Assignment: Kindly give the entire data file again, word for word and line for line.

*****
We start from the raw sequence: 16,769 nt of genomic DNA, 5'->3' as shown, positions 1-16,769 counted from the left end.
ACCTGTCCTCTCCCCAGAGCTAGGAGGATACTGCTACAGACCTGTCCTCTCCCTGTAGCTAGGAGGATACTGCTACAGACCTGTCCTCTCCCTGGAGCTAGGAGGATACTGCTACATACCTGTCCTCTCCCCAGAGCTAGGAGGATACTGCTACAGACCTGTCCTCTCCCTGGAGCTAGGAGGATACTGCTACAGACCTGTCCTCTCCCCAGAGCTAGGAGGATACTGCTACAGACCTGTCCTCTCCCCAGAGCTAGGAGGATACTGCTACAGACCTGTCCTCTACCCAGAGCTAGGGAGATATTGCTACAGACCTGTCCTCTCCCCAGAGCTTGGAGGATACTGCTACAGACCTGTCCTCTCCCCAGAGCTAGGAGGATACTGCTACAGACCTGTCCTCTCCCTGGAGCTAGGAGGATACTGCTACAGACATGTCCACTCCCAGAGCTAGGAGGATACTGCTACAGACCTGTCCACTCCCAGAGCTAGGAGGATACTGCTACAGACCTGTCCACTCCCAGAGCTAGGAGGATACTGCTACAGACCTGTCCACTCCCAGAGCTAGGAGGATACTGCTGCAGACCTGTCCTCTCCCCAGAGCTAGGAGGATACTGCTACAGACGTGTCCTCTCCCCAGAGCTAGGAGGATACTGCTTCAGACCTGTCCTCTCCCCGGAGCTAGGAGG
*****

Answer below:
We start from the raw sequence: 16,769 nt of genomic DNA, 5'->3' as shown, positions 1-16,769 counted from the left end.
ACCTGTCCTCTCCCCAGAGCTAGGAGGATACTGCTACAGACCTGTCCTCTCCCTGTAGCTAGGAGGATACTGCTACAGACCTGTCCTCTCCCTGGAGCTAGGAGGATACTGCTACATACCTGTCCTCTCCCCAGAGCTAGGAGGATACTGCTACAGACCTGTCCTCTCCCTGGAGCTAGGAGGATACTGCTACAGACCTGTCCTCTCCCCAGAGCTAGGAGGATACTGCTACAGACCTGTCCTCTCCCCAGAGCTAGGAGGATACTGCTACAGACCTGTCCTCTACCCAGAGCTAGGGAGATATTGCTACAGACCTGTCCTCTCCCCAGAGCTTGGAGGATACTGCTACAGACCTGTCCTCTCCCCAGAGCTAGGAGGATACTGCTACAGACCTGTCCTCTCCCTGGAGCTAGGAGGATACTGCTACAGACATGTCCACTCCCAGAGCTAGGAGGATACTGCTACAGACCTGTCCACTCCCAGAGCTAGGAGGATACTGCTACAGACCTGTCCACTCCCAGAGCTAGGAGGATACTGCTACAGACCTGTCCACTCCCAGAGCTAGGAGGATACTGCTGCAGACCTGTCCTCTCCCCAGAGCTAGGAGGATACTGCTACAGACGTGTCCTCTCCCCAGAGCTAGGAGGATACTGCTTCAGACCTGTCCTCTCCCCGGAGCTAGGAGG